It is easy to miss Memon Awaz’s small editorial offices on the third floor of a building on I I Chundrigar Road. The editor sits in his small room; the rest of the office functions as a newsroom — with a tiny corner marked by a table, reserved as a kitchen and a store. Mohamad Hanif Memon Dhedhi, the editor of Memon Awaz, is a petite and hyperactive person of 67 years of age. It takes him a while to overcome the anxiety of having to provide the details of his life and work as a newspaper editor.
Dhedhi started publishing the newspaper 22 years ago because he always wanted to be a journalist. After doing matriculation from Kutiyana Memon School in Kharadar, he initially joined a bank but soon realised that his “heart was not in it.”
When finally he started his newspaper, he focussed its coverage on his own community as he felt Memons in Karachi were divided along the lines of caste, clan and their place of origin and, therefore, needed a platform where everyone could read about each other’s accomplishments and efforts. Thus increasing the possibility of engagement within the community.
Owning an oil business and stakes in real estate, Dhedhi is not much concerned about the commercial success of the newspaper which, he says, he is running “as a hobby.” Still, he wants the newspaper to sell more copies than it does. “Our people spend 100 rupees a day on buying paan but they will not spend 10 rupees on buying a newspaper.” Low sales, he says, make it difficult for him to keep the cash flowing for the newspaper’s operations.
To cut on production expenses, Dhedhi shares his office with the staff of another fortnightly newspaper, Rufaqa, an Urdu word for ‘companions’. This newspaper focusses on the Burmese and Rohingya Muslim communities. The first three pages of the newspaper are devoted to the coverage of the problems the two communities are facing while living in Karachi and the fourth is dedicated to highlighting their plight in their homeland, Myanmar. The pattern remains the same in every issue.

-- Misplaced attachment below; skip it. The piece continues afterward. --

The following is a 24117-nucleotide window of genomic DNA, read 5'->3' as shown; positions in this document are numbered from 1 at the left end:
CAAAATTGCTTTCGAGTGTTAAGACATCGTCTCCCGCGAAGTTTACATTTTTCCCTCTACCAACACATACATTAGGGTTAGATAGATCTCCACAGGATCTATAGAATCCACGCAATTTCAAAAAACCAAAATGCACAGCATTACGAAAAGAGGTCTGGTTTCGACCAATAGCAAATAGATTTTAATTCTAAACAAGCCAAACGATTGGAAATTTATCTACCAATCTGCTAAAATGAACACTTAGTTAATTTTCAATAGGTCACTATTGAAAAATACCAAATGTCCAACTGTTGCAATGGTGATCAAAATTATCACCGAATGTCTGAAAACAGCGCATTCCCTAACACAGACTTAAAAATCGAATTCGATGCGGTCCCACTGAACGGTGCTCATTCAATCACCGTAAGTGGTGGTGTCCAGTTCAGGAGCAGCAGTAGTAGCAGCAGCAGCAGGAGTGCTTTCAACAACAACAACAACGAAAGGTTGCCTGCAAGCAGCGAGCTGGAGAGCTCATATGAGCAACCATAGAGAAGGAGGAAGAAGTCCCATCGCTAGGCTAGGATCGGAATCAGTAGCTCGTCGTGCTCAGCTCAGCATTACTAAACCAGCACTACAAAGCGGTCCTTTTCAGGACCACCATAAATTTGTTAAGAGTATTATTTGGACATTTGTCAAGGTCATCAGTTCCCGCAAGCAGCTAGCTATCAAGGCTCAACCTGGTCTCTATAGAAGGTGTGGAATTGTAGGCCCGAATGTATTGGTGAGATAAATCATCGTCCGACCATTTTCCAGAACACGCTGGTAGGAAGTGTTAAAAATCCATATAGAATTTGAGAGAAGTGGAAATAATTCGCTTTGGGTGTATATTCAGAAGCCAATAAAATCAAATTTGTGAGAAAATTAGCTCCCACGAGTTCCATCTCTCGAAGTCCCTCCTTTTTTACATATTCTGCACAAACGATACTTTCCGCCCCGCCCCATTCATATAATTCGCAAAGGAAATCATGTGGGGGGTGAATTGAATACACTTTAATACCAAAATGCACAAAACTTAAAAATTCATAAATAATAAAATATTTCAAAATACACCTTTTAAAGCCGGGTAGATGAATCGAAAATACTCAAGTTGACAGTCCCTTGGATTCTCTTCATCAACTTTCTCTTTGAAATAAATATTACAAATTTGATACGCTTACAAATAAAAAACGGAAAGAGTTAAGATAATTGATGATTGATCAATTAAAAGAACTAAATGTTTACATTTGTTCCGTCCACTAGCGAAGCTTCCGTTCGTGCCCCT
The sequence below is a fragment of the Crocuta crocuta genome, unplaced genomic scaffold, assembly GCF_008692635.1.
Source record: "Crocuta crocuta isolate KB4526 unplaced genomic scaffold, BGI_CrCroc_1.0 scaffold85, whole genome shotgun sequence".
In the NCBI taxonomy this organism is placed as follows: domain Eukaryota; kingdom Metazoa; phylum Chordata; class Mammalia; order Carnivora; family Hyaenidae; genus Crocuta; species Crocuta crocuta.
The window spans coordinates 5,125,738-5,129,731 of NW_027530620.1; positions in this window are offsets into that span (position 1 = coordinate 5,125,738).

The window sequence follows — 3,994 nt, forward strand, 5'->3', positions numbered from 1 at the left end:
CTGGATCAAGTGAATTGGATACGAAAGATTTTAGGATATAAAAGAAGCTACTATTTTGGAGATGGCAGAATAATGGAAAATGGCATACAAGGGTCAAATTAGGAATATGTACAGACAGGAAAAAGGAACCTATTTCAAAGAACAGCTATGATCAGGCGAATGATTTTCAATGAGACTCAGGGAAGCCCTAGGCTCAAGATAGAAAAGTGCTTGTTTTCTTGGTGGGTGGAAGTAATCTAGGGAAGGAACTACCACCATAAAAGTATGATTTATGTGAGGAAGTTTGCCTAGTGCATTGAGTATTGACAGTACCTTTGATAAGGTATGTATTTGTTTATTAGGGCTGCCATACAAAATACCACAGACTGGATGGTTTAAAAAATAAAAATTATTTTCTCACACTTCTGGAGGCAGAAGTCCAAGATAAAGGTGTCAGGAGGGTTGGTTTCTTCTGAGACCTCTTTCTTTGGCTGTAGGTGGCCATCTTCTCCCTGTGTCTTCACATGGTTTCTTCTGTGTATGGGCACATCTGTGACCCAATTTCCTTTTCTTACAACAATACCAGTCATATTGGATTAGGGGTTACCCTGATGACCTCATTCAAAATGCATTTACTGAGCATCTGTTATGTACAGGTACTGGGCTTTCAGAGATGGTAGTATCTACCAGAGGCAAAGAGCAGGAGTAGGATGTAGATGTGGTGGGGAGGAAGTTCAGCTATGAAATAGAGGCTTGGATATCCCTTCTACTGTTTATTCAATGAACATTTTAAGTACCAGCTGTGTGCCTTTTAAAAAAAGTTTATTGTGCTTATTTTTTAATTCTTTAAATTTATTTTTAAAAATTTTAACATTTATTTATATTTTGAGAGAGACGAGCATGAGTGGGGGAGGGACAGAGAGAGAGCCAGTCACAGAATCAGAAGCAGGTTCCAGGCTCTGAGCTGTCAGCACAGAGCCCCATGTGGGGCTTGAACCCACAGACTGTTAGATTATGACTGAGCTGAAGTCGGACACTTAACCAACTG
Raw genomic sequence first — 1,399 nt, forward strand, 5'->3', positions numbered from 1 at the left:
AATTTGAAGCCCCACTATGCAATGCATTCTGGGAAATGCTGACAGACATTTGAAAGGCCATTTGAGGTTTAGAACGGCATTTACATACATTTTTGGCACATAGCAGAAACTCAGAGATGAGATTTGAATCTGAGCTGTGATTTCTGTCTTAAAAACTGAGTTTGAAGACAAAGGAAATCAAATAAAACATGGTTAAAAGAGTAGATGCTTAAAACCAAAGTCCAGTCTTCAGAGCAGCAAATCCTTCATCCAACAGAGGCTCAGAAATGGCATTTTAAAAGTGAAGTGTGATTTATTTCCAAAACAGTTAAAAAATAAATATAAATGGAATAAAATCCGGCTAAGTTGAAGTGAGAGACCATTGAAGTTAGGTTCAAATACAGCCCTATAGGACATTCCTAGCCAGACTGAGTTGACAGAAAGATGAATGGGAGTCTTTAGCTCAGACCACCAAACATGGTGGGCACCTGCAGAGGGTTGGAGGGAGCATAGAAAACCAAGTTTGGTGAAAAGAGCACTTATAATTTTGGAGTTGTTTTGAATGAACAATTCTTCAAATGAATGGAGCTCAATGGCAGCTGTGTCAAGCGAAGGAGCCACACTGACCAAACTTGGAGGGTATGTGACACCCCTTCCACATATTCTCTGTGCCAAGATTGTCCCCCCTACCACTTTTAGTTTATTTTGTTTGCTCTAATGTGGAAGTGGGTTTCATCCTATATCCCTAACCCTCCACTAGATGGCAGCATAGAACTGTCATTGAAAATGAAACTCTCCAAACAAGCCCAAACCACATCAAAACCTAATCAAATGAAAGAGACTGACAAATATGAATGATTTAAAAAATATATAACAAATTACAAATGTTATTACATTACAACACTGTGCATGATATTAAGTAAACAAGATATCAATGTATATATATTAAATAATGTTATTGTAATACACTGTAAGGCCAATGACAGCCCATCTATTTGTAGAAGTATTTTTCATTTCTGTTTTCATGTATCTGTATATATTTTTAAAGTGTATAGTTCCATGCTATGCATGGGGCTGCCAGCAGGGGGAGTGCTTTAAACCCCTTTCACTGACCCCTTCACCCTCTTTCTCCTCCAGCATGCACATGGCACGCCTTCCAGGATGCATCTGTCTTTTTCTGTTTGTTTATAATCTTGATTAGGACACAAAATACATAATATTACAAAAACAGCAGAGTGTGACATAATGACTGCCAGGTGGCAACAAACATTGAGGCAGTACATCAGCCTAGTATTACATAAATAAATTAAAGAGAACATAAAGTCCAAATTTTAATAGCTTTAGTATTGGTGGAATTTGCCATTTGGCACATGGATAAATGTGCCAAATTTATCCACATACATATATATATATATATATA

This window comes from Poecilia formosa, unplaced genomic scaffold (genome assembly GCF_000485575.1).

Rufaqa is entirely financed by one Jamal Hussain who lives in Saudia Arabia and regularly sends money to the newspaper’s small staff in Karachi so that they continue to bring it out. In June 2015, the publication of Rufaqa had to stop because money from Saudi Arabia could not arrive on time but, soon afterwards, Jamal Hussain sent enough funds to keep the newspaper running for another six months.
Ayyaz Hussain, who works as the lone composer, page-maker and photographer for Rufaqa, says the basic objective of the newspaper is to highlight the difficult living conditions the Burmese and Rohingya Muslims are facing in Karachi. “Sometimes, they are treated as illegal Bangladeshi migrants and are asked to leave Pakistan,” he says. “When our reporters investigate such stories, we find out that these communities are being exploited by extortion rackets which extract money from them in exchange for letting them live and work in Karachi.”
Hussain says some Burmese and Rohingya Muslims have been living in Karachi for the last three decades and must be treated as refugees or as legal migrants, but they still live in legal limbo. Rufaqa writes about these problems because the national-level newspapers don’t, he says. The audiences of the mainstream press may not be interested in knowing about the sufferings of these small communities living on the fringe in Karachi, Hussain adds. “Getting space for them in big newspapers is, therefore, tough. Thus we help in highlighting their issues.”
“THE KUTCHIS AND GUJARATIS LIVING IN LYARI APPEAL TO RAHEEL SHARIF AND NAWAZ SHARIF TO INTERVENE”